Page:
I’ve heard arguments that there is something of a spectrum that goes from memorizing the rules to developing strategies. I’m not sure I agree. But I do think that there is a step between those two points, that often defines whether a game will be embraced by a group or not.
It’s the “I think I know what I’m supposed to do” step. The moment, where you understand the game, even if you are miles away from mastering it. And that part is work. As long as you’re stuck on this level, you can’t really engage with the games incentives, objectives or finer points in its design. You’re doing the equivalent of grasping in the dark unsure if you’re touching an elephant, a cupboard or your own nose.
In this game there are simply too many moving parts and too many variables to play it on anything but the most superficial level at first. Which is basically just fast-talking at each other. In fact a great number of deals at our table happened or didn’t happen not because we actually managed to evaluate the offer and figure out which one benefited us the most. They happened because somebody spoke faster than someone else.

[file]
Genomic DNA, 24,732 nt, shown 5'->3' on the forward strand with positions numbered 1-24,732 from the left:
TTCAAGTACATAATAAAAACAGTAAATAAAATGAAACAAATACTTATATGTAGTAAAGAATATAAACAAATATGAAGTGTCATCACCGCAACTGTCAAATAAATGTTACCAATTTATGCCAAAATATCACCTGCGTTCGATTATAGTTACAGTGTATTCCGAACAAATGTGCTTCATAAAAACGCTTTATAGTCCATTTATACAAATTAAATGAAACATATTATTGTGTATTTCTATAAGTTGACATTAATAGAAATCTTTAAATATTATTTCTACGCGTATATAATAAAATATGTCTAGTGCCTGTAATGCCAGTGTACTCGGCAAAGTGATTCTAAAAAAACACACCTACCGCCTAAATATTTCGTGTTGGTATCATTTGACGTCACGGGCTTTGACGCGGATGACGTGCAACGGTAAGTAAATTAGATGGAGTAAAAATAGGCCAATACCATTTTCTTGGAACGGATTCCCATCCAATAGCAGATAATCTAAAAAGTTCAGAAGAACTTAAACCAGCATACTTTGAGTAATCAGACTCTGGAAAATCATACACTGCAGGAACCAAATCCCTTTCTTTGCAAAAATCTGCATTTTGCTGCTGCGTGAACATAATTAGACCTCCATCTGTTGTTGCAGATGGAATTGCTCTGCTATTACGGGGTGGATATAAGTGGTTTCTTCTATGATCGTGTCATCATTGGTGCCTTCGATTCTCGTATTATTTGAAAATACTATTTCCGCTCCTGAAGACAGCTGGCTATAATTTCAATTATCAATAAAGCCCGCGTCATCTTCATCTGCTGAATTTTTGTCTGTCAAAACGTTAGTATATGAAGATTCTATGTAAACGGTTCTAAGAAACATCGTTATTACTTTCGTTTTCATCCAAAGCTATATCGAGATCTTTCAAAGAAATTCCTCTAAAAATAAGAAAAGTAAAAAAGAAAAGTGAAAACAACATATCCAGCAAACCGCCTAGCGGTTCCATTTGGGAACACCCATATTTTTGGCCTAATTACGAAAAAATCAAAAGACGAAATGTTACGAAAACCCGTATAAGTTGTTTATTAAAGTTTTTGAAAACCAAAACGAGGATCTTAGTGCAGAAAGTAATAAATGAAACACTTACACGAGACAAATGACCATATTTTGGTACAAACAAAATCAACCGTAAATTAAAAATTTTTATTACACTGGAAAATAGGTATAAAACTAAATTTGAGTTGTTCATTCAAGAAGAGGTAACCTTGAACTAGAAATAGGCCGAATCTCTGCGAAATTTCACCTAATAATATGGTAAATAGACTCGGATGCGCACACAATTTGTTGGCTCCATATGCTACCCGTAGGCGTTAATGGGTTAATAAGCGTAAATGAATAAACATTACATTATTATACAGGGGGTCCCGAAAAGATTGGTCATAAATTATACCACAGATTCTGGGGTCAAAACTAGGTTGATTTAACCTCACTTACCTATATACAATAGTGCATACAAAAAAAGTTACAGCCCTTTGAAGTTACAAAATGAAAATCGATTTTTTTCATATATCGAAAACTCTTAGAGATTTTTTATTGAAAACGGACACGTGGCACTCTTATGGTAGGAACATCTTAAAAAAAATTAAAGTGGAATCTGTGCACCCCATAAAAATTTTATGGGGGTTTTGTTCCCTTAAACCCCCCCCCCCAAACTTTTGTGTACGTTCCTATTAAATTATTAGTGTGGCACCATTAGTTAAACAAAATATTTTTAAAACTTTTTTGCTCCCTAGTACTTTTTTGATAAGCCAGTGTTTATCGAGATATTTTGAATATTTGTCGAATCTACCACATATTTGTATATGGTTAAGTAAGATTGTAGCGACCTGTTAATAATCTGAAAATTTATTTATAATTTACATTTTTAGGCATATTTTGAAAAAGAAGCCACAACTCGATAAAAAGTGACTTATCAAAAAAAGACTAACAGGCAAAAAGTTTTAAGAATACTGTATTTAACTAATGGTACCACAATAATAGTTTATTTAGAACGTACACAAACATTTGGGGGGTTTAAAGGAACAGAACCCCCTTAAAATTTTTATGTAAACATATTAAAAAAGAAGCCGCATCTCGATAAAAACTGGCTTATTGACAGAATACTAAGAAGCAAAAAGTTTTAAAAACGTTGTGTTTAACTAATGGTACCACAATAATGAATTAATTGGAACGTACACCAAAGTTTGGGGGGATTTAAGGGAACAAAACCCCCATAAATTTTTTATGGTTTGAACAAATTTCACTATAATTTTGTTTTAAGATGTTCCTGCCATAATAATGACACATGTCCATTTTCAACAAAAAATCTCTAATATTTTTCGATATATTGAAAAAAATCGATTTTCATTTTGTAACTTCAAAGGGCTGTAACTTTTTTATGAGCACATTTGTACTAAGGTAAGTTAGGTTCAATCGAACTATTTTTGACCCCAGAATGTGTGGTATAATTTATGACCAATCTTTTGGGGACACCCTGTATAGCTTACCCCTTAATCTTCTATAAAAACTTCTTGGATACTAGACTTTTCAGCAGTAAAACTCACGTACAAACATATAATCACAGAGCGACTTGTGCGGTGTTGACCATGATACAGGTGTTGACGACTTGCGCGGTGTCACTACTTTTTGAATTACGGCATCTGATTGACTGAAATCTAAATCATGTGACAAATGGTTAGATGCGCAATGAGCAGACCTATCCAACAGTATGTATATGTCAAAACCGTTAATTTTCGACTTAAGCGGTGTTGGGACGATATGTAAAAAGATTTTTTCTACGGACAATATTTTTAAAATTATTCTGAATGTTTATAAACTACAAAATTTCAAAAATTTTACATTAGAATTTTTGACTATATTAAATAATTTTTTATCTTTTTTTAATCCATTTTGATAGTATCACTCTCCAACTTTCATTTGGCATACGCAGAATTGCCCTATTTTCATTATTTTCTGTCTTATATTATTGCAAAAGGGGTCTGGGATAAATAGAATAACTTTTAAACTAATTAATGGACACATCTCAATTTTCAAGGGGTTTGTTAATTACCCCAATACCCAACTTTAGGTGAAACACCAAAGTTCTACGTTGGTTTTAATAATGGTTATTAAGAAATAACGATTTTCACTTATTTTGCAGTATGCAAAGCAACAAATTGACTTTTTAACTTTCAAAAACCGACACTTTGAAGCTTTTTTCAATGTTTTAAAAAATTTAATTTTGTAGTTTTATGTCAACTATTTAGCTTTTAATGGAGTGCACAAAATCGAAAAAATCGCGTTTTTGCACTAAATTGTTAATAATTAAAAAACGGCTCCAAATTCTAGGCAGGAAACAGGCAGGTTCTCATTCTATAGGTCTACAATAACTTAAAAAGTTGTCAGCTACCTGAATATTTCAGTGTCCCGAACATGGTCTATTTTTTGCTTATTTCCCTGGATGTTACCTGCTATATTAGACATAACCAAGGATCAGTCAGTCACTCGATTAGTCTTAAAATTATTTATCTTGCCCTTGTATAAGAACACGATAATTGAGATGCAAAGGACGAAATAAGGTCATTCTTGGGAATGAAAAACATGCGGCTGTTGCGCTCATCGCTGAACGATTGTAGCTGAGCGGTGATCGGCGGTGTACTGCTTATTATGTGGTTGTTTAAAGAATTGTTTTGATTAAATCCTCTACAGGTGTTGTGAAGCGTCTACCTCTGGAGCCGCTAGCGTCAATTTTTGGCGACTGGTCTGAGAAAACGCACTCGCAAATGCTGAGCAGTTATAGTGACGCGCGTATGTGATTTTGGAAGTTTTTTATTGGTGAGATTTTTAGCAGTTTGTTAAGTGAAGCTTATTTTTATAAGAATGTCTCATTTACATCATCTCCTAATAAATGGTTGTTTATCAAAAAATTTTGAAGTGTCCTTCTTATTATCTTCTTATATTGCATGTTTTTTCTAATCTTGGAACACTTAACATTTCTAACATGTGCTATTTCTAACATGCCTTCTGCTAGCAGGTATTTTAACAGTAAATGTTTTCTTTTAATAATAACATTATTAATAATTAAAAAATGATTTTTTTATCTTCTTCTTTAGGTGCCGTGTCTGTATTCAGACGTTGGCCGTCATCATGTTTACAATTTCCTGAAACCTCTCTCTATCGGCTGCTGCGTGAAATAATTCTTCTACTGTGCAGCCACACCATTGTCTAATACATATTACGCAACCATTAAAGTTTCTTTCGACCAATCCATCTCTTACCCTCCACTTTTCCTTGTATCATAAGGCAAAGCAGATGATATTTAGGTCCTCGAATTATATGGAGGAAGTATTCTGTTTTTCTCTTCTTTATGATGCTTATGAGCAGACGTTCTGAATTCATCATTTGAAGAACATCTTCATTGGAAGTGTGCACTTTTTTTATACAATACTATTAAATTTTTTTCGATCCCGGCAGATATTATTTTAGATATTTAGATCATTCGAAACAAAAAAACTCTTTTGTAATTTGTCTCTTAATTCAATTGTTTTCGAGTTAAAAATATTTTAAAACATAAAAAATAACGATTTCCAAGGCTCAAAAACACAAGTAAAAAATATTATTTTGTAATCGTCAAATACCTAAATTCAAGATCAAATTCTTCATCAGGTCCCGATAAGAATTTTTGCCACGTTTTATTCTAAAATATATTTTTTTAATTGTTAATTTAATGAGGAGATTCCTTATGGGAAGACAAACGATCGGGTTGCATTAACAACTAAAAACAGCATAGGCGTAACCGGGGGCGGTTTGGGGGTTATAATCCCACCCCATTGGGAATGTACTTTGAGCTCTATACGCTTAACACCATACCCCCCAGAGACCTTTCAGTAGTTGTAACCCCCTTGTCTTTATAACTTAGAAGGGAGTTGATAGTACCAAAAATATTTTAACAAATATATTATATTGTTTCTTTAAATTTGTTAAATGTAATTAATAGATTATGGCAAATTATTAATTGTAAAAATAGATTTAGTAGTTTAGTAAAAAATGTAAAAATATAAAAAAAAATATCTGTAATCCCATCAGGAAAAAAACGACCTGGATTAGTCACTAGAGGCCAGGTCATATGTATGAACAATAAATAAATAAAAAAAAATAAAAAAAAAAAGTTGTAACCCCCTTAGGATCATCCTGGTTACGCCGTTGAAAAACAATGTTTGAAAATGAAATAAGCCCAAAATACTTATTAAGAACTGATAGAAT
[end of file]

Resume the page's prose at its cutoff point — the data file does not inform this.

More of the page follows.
It’s a similar “missing the point of the design” issue I experienced when playing Modern Art. If you know what to pay attention to, you can narrow the range of sensible bids very quickly, and know when to stop. You end up with a tense game with a layer of bluffing and educated guesswork woven in. If you don’t, you might get carried away by the game’s setting and start a bidding war for reasons that are basically role-playing. Because “that’s what auctions should feel like”. Both ways of playing are fun, but the latter is notably slighter and trivial in comparison.